• The US cannot act against Sudan without consideration of retaliation by Sudan against South Sudan and
  • The World Bank report shows precisely that simply shutting off the oil indefinitely could do tremendous damage to South Sudan.

South Sudan’s Official Map Claims Heglig for South Sudan

Accusing Sudan of occupying and claiming territories since the resources were discovered, South Sudan released a map of its territory that includes Panthou/Heglig and other disputed territories on its side of the border. According to the Sudan Tribune:

The Minister of Telecommunications and Postal Service, Madut Biar Yel, told the press after the cabinet meeting that six areas that were contested and occupied by Khartoum including Heglig/Panthou were included as part of South Sudan as per the new map presented to the cabinet by the Vice President…

The areas disputed by Khartoum are located in the four bordering states of Upper Nile, Unity, Northern Bahr el Ghazal and Western Bahr el Ghazal states. Khartoum has a different rival map which has also incorporated the same disputed territories.

Madut accused Khartoum of occupying territories which historically belong to South Sudan and claiming them because they have resources

Why Not Mention Genocide

I remain highly bothered by the complete absence of any mention by the United States at the UN Security Council, much less by the UNSC itself, of the ethnic cleansing and genocide being practiced by the government of Sudan against the people of the Nuba Mountains. I am appalled that instead the term chosen to refer to those fighting for their very lives against people who are trying to starve them and their families to death or force them to flee the country is “rebels.” The Jews in the Warsaw Ghetto uprising were rebels. The people bombed into hiding in caves in the Nuba Mountains are indeed rebelling. They wish to stop the government that is trying to murder them from accomplishing the feat. Such a rebellion! What gall they possess to think life deserving of rebellion!!!

Here is a United Nations resolution that totally ignores the genocidal nature of the regime, ignores the awful nature of its actions in recent times, and ignores the long history of the conflict, instead acting as if it began with South Sudan taking over Heglig from an purely innocent Sudan. Instead, it acts as if Sudan has every right to starve hundreds of thousands of people to death and to bomb them if they resist. No aid must be allowed to come to the rebels, the UN insists. No aid. This makes a mockery of the commitment “Never Again.” For an organization that itself has a day devoted to genocide, it is an absurdity.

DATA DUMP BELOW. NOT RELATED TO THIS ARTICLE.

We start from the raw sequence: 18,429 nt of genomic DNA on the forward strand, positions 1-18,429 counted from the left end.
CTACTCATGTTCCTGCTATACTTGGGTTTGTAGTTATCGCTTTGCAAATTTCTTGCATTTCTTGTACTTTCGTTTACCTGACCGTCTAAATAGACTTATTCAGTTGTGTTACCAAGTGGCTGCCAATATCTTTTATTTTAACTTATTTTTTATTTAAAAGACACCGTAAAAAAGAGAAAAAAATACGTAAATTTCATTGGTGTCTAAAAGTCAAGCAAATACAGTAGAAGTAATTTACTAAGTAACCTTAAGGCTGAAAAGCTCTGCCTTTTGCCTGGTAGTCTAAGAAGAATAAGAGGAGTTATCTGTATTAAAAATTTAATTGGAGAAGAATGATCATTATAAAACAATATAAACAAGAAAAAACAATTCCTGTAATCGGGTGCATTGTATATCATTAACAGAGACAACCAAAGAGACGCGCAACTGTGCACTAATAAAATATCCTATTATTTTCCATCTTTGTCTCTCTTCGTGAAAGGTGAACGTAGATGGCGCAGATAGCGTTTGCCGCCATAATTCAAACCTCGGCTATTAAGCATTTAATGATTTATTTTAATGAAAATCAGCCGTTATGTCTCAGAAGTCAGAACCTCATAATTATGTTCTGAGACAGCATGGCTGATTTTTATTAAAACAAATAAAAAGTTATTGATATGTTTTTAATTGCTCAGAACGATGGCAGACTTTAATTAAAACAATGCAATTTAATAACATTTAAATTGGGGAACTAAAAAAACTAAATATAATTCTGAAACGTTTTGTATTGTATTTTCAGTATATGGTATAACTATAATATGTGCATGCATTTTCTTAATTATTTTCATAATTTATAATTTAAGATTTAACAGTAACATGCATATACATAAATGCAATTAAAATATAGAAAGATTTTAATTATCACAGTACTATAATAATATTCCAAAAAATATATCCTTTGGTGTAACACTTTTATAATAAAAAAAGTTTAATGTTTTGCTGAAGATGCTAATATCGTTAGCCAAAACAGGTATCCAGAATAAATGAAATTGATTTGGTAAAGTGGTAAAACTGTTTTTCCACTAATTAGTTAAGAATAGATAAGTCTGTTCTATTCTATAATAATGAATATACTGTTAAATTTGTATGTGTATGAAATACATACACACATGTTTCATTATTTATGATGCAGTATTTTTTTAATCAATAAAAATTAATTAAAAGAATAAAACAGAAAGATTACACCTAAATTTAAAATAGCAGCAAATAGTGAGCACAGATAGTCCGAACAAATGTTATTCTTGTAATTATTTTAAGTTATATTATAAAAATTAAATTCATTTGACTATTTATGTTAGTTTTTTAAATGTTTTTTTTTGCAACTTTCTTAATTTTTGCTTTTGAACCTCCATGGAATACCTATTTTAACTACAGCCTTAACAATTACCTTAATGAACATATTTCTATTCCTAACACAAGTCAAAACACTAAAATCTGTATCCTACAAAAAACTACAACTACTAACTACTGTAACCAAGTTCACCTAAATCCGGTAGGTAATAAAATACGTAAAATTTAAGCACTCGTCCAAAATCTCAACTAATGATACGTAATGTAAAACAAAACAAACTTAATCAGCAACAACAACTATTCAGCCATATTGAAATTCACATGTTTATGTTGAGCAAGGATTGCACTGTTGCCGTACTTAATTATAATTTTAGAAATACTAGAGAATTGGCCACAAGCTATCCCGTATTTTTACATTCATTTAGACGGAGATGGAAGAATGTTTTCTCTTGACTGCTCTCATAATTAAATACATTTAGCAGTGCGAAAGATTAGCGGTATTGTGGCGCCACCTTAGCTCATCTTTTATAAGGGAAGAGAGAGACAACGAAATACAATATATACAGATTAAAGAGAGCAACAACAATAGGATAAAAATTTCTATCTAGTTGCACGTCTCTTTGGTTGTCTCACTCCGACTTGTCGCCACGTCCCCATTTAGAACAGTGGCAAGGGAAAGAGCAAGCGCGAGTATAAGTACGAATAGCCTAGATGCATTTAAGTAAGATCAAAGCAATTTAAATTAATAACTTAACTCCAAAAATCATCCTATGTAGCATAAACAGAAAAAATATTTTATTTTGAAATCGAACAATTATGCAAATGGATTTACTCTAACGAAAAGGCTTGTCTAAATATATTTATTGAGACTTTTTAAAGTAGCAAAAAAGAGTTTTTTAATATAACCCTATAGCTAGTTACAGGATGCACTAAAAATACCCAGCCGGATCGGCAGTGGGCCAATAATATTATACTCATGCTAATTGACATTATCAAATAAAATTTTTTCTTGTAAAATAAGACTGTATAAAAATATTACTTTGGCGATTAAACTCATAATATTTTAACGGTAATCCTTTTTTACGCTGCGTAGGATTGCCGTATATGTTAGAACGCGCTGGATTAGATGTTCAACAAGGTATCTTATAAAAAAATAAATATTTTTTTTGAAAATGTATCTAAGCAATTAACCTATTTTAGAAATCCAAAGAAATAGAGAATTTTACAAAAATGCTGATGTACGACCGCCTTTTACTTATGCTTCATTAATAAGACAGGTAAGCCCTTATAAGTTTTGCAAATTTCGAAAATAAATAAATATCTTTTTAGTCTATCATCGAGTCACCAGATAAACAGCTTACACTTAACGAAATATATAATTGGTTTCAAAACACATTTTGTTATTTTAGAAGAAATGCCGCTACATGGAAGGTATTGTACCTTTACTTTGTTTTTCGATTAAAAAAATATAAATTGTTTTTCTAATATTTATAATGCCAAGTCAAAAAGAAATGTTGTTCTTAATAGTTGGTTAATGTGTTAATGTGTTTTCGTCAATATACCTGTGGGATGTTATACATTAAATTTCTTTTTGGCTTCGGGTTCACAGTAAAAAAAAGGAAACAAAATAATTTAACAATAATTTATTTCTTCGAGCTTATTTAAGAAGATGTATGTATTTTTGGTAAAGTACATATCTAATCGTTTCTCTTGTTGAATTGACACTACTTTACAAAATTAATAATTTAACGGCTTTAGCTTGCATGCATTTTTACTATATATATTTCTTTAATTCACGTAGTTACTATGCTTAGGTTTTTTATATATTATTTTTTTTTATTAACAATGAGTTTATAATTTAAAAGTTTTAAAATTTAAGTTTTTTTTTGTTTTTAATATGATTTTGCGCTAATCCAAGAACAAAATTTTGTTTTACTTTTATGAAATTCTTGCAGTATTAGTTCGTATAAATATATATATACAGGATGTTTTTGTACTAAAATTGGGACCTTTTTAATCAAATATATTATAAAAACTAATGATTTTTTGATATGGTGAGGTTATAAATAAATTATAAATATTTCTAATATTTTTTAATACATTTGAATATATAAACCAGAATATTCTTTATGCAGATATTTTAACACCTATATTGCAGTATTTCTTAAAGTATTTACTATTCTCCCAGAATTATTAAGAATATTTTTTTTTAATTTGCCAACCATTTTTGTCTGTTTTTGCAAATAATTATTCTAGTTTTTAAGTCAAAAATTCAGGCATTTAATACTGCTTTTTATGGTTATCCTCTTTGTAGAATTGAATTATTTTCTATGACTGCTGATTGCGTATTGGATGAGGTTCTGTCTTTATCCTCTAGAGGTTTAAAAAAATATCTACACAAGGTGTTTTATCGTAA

This cannot be just about the war not long ended possibly resuming. It cannot, because resuming the war to save thousands of lives–that alone–would be reason to begin it anew and to begin it with the blessing of the UN which by all that is right and good should send troops to make sure that food aid is delivered to the starving masses. Certainly, the United States should have spoken out to mention the horrors occurring from its bully pulpit as chair of the Security Council. Yet, it did not. Why not mention the genocide in Sudan?

Here are President Obama’s words offered last Monday at the United States Holocaust Memorial Museum. They stand in stark contrast to those offered by US Ambassador to the UN, Susan Rice’s words at the UN Security Council which did not mention South Kordofan or Blue Nile or mention genocide at all. I think that in this context President Obama’s words at the USHMM offered exactly one week before need no commentary. It will suffice for each to be followed by a simple question to be asked of the United States in its handling of the Sudan conflict at the United Nations, “Why Not Mention Genocide?”

We must tell our children about how this evil was allowed to happen — because so many people succumbed to their darkest instincts, and because so many others stood silent.

Why not mention genocide?

We must tell our children.  But more than that, we must teach them.  Because remembrance without resolve is a hollow gesture.  Awareness without action changes nothing.  In this sense, “never again” is a challenge to us all — to pause and to look within.

Why not mention genocide?

The killings in Cambodia, the killings in Rwanda, the killings in Bosnia, the killings in Darfur — they shock our conscience, but they are the awful extreme of a spectrum of ignorance and intolerance that we see every day; the bigotry that says another person is less than my equal, less than human.  These are the seeds of hate that we cannot let take root in our heart.

Why not mention genocide?

And finally, “never again” is a challenge to nations.  It’s a bitter truth — too often, the world has failed to prevent the killing of innocents on a massive scale.  And we are haunted by the atrocities that we did not stop and the lives we did not save.

Why not mention genocide?